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Open Access
Article
Publication date: 1 June 2010

John Raven and Karen O’Donnell

This paper discusses the implementation of Web 2.0 technology for work experience (WE) in a tertiary context. The technology, specifically social networking software, was…

Abstract

This paper discusses the implementation of Web 2.0 technology for work experience (WE) in a tertiary context. The technology, specifically social networking software, was implemented in an attempt to help overcome challenges experienced by students out on WE at the Sharjah Higher Colleges of Technology. Typically faculty visited WE students in the field every few weeks but had little other direct interaction due to time and travel constraints, and many students reported feelings of isolation. A social network tool that we named Tawasul was implemented to help overcome this issue by building a virtual community of practice that included both students and faculty. Student feedback revealed strong support for the online application as well as significant differences between male and female students. It is clear from the study that emerging technologies such as social networking tools can help learning during WE, although there are academic and cultural issues that need to be taken into consideration.

Details

Learning and Teaching in Higher Education: Gulf Perspectives, vol. 7 no. 1
Type: Research Article
ISSN: 2077-5504

Open Access
Article
Publication date: 1 June 2006

John Raven

Collaborative projects are often touted as an effective pedagogical practice particularly when authentic tasks and a studentcentred approach are involved. By default such…

Abstract

Collaborative projects are often touted as an effective pedagogical practice particularly when authentic tasks and a studentcentred approach are involved. By default such practices often include many other aspects that need to be taken intoconsideration such as interdisciplinary tasks, technology or second language learning (ESL). Approaches to teaching/learning like these are necessarily complex and a theoretical framework that unravels the numerous issues embedded isneeded to understand what exactly is going on. In this paper a model developed originally by Webb and Palincsar (1996)is used to illustrate the multitude of influencing factors involved in a large scale integrated collaborative project at SharjahWomen’s College. From the students’ perspectives, issues related to tension with using technology and lack of transferbetween disciplines was uncovered implicating the need for changes to aspects of the project.

Details

Learning and Teaching in Higher Education: Gulf Perspectives, vol. 3 no. 1
Type: Research Article
ISSN: 2077-5504

Article
Publication date: 1 February 1977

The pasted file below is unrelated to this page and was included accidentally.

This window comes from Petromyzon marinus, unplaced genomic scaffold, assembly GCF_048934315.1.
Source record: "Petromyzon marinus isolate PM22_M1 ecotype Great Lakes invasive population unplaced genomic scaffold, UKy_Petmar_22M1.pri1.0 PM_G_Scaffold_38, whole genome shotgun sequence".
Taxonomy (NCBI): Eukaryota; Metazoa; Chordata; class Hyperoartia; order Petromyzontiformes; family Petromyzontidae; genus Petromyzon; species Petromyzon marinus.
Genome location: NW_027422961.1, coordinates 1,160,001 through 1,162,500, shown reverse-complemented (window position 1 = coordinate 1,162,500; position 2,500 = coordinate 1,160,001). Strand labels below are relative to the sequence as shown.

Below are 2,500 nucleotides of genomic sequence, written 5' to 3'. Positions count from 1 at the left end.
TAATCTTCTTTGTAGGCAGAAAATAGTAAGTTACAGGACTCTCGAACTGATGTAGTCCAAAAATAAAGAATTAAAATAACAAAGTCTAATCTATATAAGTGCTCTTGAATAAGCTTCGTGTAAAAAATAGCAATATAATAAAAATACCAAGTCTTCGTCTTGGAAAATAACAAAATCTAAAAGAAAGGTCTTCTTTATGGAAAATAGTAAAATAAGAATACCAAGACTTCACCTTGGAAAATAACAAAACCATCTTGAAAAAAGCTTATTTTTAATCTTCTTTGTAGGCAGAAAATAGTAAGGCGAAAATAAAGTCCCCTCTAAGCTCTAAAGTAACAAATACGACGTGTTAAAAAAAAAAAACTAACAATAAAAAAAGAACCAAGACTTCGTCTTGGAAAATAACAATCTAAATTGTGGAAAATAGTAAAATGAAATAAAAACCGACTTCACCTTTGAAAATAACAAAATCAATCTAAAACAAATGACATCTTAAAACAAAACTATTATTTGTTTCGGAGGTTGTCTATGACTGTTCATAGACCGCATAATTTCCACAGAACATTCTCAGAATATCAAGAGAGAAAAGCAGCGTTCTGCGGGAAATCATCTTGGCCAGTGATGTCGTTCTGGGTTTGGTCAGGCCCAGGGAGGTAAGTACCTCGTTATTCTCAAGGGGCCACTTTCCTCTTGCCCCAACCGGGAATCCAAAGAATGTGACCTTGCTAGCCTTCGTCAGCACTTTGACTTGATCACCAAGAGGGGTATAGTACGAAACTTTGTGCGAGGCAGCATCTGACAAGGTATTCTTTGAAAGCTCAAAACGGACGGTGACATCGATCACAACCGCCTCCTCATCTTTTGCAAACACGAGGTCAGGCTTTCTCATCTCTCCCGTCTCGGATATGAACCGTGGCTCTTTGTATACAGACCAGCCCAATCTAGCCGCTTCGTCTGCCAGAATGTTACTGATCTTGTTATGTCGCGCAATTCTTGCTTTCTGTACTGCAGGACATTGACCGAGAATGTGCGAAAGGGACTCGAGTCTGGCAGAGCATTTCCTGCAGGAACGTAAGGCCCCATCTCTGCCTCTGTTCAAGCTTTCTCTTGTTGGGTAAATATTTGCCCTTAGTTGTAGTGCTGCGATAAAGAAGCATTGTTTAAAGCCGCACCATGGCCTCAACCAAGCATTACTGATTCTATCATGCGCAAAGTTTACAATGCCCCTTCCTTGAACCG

John Raven

It is common to hear it said that the most important benefits yielded by vocational training and organizational development programmes cannot be assessed because they are too…

Abstract

It is common to hear it said that the most important benefits yielded by vocational training and organizational development programmes cannot be assessed because they are too ‘intangible’. The ‘demand’ for them is in itself sufficient indication of their value. Unfortunately, as economists such as Thurow have, only too belatedly recognized, the value of a certificate to an individual is a very different thing from the value of the knowledge to the acquisition of which the certificate testifies. Most school pupils, parents, and teachers believe that, while it is very important to pass examinations, the value of what is learned at school is minimal. Their beliefs are confirmed by the studies of Berg, Jencks and Raven. Because of the social functions of educational qualifications, teachers and pupils attend to the goals which are assessed. Because the goals which are easiest to assess are not those which they believe to be most important, teachers and pupils fail to attend to the goals which they actually believe to be most important. Had these teachers and students spent their time working toward the most important goals, the students' life chances, and the teachers' own reputation, would have been jeopardized.

Details

Personnel Review, vol. 6 no. 2
Type: Research Article
ISSN: 0048-3486

Article
Publication date: 24 August 2010

John Raven and Karen O'Donnell

Many believe that in the United Arab Emirates (UAE) the perception of a national identity, as a construct amongst Emiratis, is under threat at the moment. The purpose of this…

Abstract

Purpose

Many believe that in the United Arab Emirates (UAE) the perception of a national identity, as a construct amongst Emiratis, is under threat at the moment. The purpose of this paper is to examine this concern and describe how one educational establishment in the UAE, the Sharjah Higher Colleges of Technology (SHCT), a context that presents unique language and cultural issues, used a digital storytelling competition to address this issue with Emirati students.

Design/methodology/approach